Blue coats would come, but by the time Sickles had gotten the green light from Hooker to “advance cautiously”, all of Jackson’s men apart from the 23rd Georgia had already moved on past the Furnace. Sickles took his orders a step further and instead of simply harassing the line, he poured the 1st and 2nd US Sharpshooters and a full brigade from his corps under Birny down onto Catharine Furnace. The Georgians hardly knew what hit them. All around the half-dozen or so outbuildings, the battle raged, one regiment attempting to hold off an entire brigade and then some. The position was ultimately lost and the Georgians pulled back to an unfinished railroad cut around the Wellford Farm – home of Charles Wellford who owned the Furnace and had tipped Jackson off about the road he was now using. But it was no use. 269 of the 23rd Georgia were captured, their commander Emory Best having fled the scene after giving the order to fall back. He would be later court marshalled for his actions here.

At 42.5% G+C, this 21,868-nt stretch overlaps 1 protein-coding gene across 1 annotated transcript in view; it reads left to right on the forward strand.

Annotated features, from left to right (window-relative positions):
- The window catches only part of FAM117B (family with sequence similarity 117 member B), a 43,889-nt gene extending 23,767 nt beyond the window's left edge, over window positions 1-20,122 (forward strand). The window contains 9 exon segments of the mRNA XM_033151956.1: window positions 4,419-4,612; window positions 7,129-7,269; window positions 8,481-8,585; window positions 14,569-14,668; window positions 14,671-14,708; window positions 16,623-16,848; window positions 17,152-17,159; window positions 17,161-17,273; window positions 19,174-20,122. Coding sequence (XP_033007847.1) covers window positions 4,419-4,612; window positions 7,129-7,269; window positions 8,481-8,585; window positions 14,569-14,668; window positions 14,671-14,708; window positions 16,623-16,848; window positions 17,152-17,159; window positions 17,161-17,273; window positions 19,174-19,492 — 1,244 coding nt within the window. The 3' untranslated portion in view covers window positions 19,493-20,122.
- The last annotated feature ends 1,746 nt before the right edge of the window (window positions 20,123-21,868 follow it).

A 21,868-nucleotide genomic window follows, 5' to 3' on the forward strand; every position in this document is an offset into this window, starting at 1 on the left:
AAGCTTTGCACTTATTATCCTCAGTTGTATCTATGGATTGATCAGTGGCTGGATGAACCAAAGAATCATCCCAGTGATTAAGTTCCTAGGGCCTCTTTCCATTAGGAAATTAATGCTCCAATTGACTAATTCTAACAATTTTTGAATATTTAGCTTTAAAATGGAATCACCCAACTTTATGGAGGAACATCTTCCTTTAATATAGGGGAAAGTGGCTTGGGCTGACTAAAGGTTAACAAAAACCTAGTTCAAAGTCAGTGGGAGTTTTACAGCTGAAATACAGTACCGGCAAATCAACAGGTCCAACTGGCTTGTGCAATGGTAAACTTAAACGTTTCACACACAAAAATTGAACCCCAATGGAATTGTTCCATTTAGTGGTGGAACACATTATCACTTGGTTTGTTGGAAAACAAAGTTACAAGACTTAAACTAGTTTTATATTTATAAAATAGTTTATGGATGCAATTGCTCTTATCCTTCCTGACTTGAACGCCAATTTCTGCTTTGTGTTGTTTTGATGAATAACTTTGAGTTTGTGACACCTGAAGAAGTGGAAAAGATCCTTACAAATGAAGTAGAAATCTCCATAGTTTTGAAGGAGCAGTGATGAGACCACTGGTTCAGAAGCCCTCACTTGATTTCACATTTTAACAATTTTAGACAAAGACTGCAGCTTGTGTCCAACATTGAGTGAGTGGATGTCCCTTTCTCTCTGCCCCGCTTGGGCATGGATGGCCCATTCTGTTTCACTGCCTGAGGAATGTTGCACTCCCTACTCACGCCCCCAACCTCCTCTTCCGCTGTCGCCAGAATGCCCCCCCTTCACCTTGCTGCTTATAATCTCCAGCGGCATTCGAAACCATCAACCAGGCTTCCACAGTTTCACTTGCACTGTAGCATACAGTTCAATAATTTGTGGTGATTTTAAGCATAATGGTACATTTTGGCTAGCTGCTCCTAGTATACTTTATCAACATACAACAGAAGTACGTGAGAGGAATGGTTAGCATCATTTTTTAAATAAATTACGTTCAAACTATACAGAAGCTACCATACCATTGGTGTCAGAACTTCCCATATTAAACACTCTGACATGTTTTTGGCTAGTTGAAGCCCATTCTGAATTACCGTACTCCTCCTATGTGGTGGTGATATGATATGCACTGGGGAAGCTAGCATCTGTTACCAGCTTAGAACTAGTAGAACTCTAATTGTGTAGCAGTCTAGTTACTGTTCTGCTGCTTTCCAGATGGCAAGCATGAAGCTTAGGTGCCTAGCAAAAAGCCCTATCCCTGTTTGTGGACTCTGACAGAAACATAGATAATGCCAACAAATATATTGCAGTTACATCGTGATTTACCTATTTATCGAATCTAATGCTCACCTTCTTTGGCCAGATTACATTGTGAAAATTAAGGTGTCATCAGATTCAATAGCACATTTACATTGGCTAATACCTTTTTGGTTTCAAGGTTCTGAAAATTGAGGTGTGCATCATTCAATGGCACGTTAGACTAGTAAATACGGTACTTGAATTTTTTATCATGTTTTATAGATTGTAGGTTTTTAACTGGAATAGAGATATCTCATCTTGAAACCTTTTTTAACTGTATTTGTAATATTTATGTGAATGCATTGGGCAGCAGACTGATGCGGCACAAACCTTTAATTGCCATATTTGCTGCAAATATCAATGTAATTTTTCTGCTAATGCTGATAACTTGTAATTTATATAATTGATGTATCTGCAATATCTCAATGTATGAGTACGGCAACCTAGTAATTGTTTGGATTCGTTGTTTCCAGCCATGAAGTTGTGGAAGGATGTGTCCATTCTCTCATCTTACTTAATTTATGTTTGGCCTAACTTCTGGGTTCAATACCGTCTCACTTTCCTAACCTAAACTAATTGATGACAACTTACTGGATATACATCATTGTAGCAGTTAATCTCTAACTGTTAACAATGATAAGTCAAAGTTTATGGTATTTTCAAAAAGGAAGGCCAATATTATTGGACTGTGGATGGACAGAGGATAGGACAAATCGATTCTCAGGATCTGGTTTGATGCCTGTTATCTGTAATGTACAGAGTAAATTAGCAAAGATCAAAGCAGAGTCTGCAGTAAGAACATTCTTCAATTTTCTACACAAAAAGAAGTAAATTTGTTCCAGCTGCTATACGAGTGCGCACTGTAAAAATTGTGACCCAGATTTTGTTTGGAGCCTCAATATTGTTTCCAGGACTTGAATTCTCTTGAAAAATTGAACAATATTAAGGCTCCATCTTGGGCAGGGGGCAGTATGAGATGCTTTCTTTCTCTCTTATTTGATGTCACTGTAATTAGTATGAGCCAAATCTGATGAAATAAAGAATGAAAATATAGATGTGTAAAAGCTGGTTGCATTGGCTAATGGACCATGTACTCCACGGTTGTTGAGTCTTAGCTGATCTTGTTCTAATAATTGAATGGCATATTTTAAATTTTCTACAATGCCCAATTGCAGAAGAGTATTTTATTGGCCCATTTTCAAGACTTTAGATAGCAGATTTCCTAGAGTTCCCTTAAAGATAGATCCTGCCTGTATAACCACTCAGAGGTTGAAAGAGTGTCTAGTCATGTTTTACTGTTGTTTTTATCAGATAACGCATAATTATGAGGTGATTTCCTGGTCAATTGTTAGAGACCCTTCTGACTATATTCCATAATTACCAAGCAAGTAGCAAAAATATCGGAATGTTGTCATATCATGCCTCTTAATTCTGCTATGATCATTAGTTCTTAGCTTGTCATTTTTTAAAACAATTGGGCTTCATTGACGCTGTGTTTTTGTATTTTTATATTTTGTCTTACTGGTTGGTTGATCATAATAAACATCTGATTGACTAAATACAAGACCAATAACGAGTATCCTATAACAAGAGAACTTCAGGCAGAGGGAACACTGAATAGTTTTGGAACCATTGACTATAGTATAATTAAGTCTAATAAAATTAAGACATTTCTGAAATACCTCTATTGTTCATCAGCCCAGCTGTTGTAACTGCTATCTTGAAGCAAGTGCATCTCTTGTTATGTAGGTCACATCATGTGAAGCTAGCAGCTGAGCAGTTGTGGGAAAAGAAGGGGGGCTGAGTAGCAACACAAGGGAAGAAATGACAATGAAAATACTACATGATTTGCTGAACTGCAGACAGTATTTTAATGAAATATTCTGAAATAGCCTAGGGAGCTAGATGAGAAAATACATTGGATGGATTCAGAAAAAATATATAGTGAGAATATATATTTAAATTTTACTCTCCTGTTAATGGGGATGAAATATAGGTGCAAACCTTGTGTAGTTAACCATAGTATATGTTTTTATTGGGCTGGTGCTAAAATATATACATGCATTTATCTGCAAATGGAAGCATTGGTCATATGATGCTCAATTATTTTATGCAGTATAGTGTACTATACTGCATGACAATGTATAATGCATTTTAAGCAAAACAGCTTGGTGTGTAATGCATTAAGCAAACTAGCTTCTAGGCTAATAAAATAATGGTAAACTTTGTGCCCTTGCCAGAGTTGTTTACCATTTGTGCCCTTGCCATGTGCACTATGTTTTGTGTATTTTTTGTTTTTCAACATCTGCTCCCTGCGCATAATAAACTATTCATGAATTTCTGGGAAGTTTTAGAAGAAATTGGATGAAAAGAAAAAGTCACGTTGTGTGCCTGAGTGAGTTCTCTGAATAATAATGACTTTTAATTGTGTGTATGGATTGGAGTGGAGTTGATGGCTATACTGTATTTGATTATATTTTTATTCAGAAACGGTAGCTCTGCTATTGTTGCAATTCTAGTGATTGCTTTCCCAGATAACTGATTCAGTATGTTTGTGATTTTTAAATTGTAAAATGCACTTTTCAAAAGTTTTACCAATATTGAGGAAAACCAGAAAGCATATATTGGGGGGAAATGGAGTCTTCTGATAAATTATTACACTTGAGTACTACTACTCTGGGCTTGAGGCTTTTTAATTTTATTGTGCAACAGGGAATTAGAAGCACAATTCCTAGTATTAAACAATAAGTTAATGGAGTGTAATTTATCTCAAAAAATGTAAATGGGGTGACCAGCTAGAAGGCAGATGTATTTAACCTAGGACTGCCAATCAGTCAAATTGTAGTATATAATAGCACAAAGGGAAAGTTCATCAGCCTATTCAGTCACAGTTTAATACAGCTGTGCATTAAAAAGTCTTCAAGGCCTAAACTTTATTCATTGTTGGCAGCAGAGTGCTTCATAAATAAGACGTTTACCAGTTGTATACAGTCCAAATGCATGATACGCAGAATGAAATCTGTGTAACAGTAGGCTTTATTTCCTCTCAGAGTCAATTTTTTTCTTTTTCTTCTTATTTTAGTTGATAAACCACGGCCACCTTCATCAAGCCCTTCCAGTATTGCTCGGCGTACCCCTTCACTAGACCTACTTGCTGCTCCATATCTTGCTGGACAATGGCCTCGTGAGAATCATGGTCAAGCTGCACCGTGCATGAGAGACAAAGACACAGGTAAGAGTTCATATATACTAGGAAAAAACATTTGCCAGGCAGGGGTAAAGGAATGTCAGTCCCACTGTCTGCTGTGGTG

Jackson realized he had lost his Georgians and sent brigades under Edward Thomas and James Archer to cover his rear, thinking Sickles would be on his tail in short order. Sickles, however, misconstrued much of the events and saw this as a retreat. He still had no idea that the Confederate division was well on its way to the Union right flank. As a result, he called for reinforcements to strengthen his position along the line. Elements (10,000) from the XI Corps that was entrenched on the very flank Jackson was about to attack, were called over to bulk up the III Corps efforts near the Furnace. Altogether, they had about 20,000 troops to fortify that spot. This left a nice three-mile gap between Major General Oliver Otis Howard’s XI Corps and Sickles’ III Corps.